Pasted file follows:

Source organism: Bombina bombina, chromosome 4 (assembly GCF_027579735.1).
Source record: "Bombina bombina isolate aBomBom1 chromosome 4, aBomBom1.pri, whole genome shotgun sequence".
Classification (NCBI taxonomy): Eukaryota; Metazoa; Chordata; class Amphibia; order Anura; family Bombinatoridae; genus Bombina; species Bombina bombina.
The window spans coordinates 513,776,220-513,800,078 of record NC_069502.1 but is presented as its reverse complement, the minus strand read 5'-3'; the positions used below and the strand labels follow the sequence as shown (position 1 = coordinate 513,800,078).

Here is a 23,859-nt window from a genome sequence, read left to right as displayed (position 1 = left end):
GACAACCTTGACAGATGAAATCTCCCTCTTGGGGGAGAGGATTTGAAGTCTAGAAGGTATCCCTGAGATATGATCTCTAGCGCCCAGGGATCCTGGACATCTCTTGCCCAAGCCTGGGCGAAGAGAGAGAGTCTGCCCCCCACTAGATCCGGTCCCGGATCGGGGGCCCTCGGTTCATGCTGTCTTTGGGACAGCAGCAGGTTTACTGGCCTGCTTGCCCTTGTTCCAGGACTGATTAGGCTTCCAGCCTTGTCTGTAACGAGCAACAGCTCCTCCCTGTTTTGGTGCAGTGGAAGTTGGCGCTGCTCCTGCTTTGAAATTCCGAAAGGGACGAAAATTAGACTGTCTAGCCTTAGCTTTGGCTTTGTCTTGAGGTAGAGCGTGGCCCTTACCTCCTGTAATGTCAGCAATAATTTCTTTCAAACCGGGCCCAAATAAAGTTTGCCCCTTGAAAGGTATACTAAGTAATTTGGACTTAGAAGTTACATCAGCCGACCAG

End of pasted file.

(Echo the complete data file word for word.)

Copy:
Source organism: Bombina bombina, chromosome 4 (assembly GCF_027579735.1).
Source record: "Bombina bombina isolate aBomBom1 chromosome 4, aBomBom1.pri, whole genome shotgun sequence".
Classification (NCBI taxonomy): Eukaryota; Metazoa; Chordata; class Amphibia; order Anura; family Bombinatoridae; genus Bombina; species Bombina bombina.
The window spans coordinates 513,776,220-513,800,078 of record NC_069502.1 but is presented as its reverse complement, the minus strand read 5'-3'; the positions used below and the strand labels follow the sequence as shown (position 1 = coordinate 513,800,078).

Here is a 23,859-nt window from a genome sequence, read left to right as displayed (position 1 = left end):
GACAACCTTGACAGATGAAATCTCCCTCTTGGGGGAGAGGATTTGAAGTCTAGAAGGTATCCCTGAGATATGATCTCTAGCGCCCAGGGATCCTGGACATCTCTTGCCCAAGCCTGGGCGAAGAGAGAGAGTCTGCCCCCCACTAGATCCGGTCCCGGATCGGGGGCCCTCGGTTCATGCTGTCTTTGGGACAGCAGCAGGTTTACTGGCCTGCTTGCCCTTGTTCCAGGACTGATTAGGCTTCCAGCCTTGTCTGTAACGAGCAACAGCTCCTCCCTGTTTTGGTGCAGTGGAAGTTGGCGCTGCTCCTGCTTTGAAATTCCGAAAGGGACGAAAATTAGACTGTCTAGCCTTAGCTTTGGCTTTGTCTTGAGGTAGAGCGTGGCCCTTACCTCCTGTAATGTCAGCAATAATTTCTTTCAAACCGGGCCCAAATAAAGTTTGCCCCTTGAAAGGTATACTAAGTAATTTGGACTTAGAAGTTACATCAGCCGACCAG